North Carolina is home to more hogs than people, and pork is one of the state's top agricultural exports. Pastured pork is a form of resistance against an industrial behemoth, one rife with poor practices and environmental disasters. To combat this, a small but growing number of people are raising hogs with consideration for the animals' welfare as well as their flavor.
Brad Weiss chairs the anthropology department at the College of William & Mary. In 2008, he began researching the unique demands of pasture-raised pork. His new book, Real Pigs: Shifting Values in the Field of Local Pork, is a deep dive into what it means to raise pigs while being conscious of their wellbeing, the environment, and a growing local economy in the South.
The strands of Weiss's research converged on the Cane Creek Farm booth at the Carrboro Farmers' Market. He peddled pastured pork there as an employee and later met his interview subjects: farmers, butchers, chefs, and food activists. While much of his book is suited for a wonky academic, it also incorporates interviews that feature the expressive voices of the people who bring pastured pork to our plates.
We spoke with Weiss in advance of his local book tour, which begins Saturday at Midway Community Kitchen in Chapel Hill.
INDY: What inspired you to explore this idea of "real pigs" in North Carolina?
BRAD WEISS: Pigs are iconic and central to the transformation that slow food wants to generate. In other words, slow and local food is taking [into account] more of the ecology and welfare of the animals. I found Eliza [MacLean of Cane Creek Farm] at the Carrboro Farmers' Market doing pastured pork, which I hadn't heard of. As an anthropologist, I work on consumption, defined as a broad form of activity that helps you understand history. I knew there was something about pork that would allow me to make those various connections in a community across a broad landscape. There was an interesting tension in that people really, really liked pigs as animals, but really enjoyed pork as meat. That struck me as important, and not necessarily straightforward.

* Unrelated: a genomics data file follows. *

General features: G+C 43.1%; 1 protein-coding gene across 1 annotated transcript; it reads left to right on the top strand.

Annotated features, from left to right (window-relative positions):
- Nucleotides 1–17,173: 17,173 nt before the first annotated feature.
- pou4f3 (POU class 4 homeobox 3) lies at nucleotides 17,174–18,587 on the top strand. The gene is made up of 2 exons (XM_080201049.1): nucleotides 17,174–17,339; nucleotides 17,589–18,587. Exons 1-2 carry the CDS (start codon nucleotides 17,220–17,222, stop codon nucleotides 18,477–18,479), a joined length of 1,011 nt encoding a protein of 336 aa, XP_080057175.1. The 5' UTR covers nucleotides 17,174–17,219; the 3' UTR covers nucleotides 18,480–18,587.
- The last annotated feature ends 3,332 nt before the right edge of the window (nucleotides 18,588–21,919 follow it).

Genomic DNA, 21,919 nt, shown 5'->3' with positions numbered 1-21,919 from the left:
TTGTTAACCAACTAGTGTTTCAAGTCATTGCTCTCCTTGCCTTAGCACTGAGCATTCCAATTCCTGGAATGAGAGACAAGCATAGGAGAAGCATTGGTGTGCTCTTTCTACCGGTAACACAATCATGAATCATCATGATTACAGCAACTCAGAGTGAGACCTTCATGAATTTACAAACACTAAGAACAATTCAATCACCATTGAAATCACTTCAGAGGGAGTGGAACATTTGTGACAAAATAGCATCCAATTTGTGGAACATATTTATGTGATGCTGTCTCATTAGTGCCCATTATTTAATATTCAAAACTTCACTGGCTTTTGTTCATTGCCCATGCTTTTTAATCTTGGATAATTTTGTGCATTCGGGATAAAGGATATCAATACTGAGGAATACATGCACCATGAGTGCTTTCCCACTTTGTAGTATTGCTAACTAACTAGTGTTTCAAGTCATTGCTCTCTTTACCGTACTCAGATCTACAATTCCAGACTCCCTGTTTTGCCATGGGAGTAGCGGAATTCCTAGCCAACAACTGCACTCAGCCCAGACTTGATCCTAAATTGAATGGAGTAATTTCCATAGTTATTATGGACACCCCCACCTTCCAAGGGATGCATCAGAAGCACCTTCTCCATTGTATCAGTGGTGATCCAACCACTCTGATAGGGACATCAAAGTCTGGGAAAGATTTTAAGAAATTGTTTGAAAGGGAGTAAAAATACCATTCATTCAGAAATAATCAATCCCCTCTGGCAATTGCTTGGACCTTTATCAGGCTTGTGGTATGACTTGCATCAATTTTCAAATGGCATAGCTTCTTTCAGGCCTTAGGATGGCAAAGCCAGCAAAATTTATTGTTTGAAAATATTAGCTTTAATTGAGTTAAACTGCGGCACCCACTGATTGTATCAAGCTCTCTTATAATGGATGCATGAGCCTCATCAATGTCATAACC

What surprised you most while doing this research?
There are places that you think are emphasizing how important local food is, but they aren't using it at all. Given how many retail outlets and consumers are aware, it's surprising how hard it is to find local meat. That's not because a big retail store is a bad actor, but it reflects how precarious these relationships are. Scale remains very much of a problem. It's hard for even the biggest pasture-raised pork producers because there will just be some weeks where you can't deliver as much.
Your book features Firsthand Foods and NC Choices. How do companies and organizations like this support meat growers?
What they are doing is absolutely necessary, which is moving to a model that says, go meet your farmer and buy whatever he's got in his freezer. If you're talking about feeding communities, towns, the county—as opposed to feeding clientele that can go to farmers markets and grocery stores—you're talking about changing the system. It's only going to be successful if it moves beyond individual farmers selling their phenomenal product. It's about how to get food into institutions. How are you going to get a line of country sausage into a large grocery outlet so people will try it?
With this idea, how do you think the local food movement can grow?
I am really interested in foodshed movements—people who are thinking less about local food and more about whole regions. One thing that slightly galls me is the notion that everything has to be so local that you might as well be there picking out your pig for slaughter. I don't think that is helpful.